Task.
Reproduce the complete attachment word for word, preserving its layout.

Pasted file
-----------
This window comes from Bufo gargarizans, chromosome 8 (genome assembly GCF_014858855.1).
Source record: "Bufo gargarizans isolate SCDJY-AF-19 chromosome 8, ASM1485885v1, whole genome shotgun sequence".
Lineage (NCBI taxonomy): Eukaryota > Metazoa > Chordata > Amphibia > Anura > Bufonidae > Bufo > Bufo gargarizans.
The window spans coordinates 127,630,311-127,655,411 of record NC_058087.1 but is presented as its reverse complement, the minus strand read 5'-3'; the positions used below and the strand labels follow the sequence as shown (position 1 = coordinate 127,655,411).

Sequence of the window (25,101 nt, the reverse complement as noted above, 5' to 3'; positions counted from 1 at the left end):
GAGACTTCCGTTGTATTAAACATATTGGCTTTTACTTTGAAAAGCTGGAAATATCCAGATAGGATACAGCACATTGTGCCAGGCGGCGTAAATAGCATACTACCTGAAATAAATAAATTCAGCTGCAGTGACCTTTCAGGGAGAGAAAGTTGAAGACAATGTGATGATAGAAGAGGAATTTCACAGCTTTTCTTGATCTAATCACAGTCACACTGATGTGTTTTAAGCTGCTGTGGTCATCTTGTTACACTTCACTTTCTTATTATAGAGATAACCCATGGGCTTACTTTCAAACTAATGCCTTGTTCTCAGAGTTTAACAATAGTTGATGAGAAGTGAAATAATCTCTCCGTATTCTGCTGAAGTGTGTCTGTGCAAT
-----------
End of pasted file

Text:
This window comes from Bufo gargarizans, chromosome 8 (genome assembly GCF_014858855.1).
Source record: "Bufo gargarizans isolate SCDJY-AF-19 chromosome 8, ASM1485885v1, whole genome shotgun sequence".
Lineage (NCBI taxonomy): Eukaryota > Metazoa > Chordata > Amphibia > Anura > Bufonidae > Bufo > Bufo gargarizans.
The window spans coordinates 127,630,311-127,655,411 of record NC_058087.1 but is presented as its reverse complement, the minus strand read 5'-3'; the positions used below and the strand labels follow the sequence as shown (position 1 = coordinate 127,655,411).

Sequence of the window (25,101 nt, the reverse complement as noted above, 5' to 3'; positions counted from 1 at the left end):
GAGACTTCCGTTGTATTAAACATATTGGCTTTTACTTTGAAAAGCTGGAAATATCCAGATAGGATACAGCACATTGTGCCAGGCGGCGTAAATAGCATACTACCTGAAATAAATAAATTCAGCTGCAGTGACCTTTCAGGGAGAGAAAGTTGAAGACAATGTGATGATAGAAGAGGAATTTCACAGCTTTTCTTGATCTAATCACAGTCACACTGATGTGTTTTAAGCTGCTGTGGTCATCTTGTTACACTTCACTTTCTTATTATAGAGATAACCCATGGGCTTACTTTCAAACTAATGCCTTGTTCTCAGAGTTTAACAATAGTTGATGAGAAGTGAAATAATCTCTCCGTATTCTGCTGAAGTGTGTCTGTGCAAT